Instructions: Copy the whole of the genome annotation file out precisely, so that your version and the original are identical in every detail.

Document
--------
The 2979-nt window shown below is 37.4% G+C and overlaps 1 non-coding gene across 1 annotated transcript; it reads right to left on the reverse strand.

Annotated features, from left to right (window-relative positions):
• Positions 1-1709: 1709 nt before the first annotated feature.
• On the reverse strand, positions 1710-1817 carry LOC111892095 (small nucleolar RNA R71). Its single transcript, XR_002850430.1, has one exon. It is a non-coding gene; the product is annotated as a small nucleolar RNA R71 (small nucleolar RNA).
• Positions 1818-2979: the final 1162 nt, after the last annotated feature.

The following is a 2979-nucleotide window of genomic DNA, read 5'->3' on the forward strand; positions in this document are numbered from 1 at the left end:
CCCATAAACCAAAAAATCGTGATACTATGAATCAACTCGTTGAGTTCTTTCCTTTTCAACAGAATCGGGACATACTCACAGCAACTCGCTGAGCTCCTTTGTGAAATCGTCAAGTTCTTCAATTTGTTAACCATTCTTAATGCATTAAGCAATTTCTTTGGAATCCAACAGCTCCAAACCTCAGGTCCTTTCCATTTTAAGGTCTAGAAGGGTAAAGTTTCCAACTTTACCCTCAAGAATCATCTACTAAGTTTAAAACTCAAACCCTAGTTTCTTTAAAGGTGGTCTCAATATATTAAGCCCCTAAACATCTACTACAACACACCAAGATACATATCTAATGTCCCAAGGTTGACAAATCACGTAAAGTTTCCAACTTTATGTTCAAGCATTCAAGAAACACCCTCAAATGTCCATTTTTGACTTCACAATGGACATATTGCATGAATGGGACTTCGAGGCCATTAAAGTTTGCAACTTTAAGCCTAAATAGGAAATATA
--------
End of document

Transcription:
The 2979-nt window shown below is 37.4% G+C and overlaps 1 non-coding gene across 1 annotated transcript; it reads right to left on the reverse strand.

Annotated features, from left to right (window-relative positions):
• Positions 1-1709: 1709 nt before the first annotated feature.
• On the reverse strand, positions 1710-1817 carry LOC111892095 (small nucleolar RNA R71). Its single transcript, XR_002850430.1, has one exon. It is a non-coding gene; the product is annotated as a small nucleolar RNA R71 (small nucleolar RNA).
• Positions 1818-2979: the final 1162 nt, after the last annotated feature.

The following is a 2979-nucleotide window of genomic DNA, read 5'->3' on the forward strand; positions in this document are numbered from 1 at the left end:
CCCATAAACCAAAAAATCGTGATACTATGAATCAACTCGTTGAGTTCTTTCCTTTTCAACAGAATCGGGACATACTCACAGCAACTCGCTGAGCTCCTTTGTGAAATCGTCAAGTTCTTCAATTTGTTAACCATTCTTAATGCATTAAGCAATTTCTTTGGAATCCAACAGCTCCAAACCTCAGGTCCTTTCCATTTTAAGGTCTAGAAGGGTAAAGTTTCCAACTTTACCCTCAAGAATCATCTACTAAGTTTAAAACTCAAACCCTAGTTTCTTTAAAGGTGGTCTCAATATATTAAGCCCCTAAACATCTACTACAACACACCAAGATACATATCTAATGTCCCAAGGTTGACAAATCACGTAAAGTTTCCAACTTTATGTTCAAGCATTCAAGAAACACCCTCAAATGTCCATTTTTGACTTCACAATGGACATATTGCATGAATGGGACTTCGAGGCCATTAAAGTTTGCAACTTTAAGCCTAAATAGGAAATATA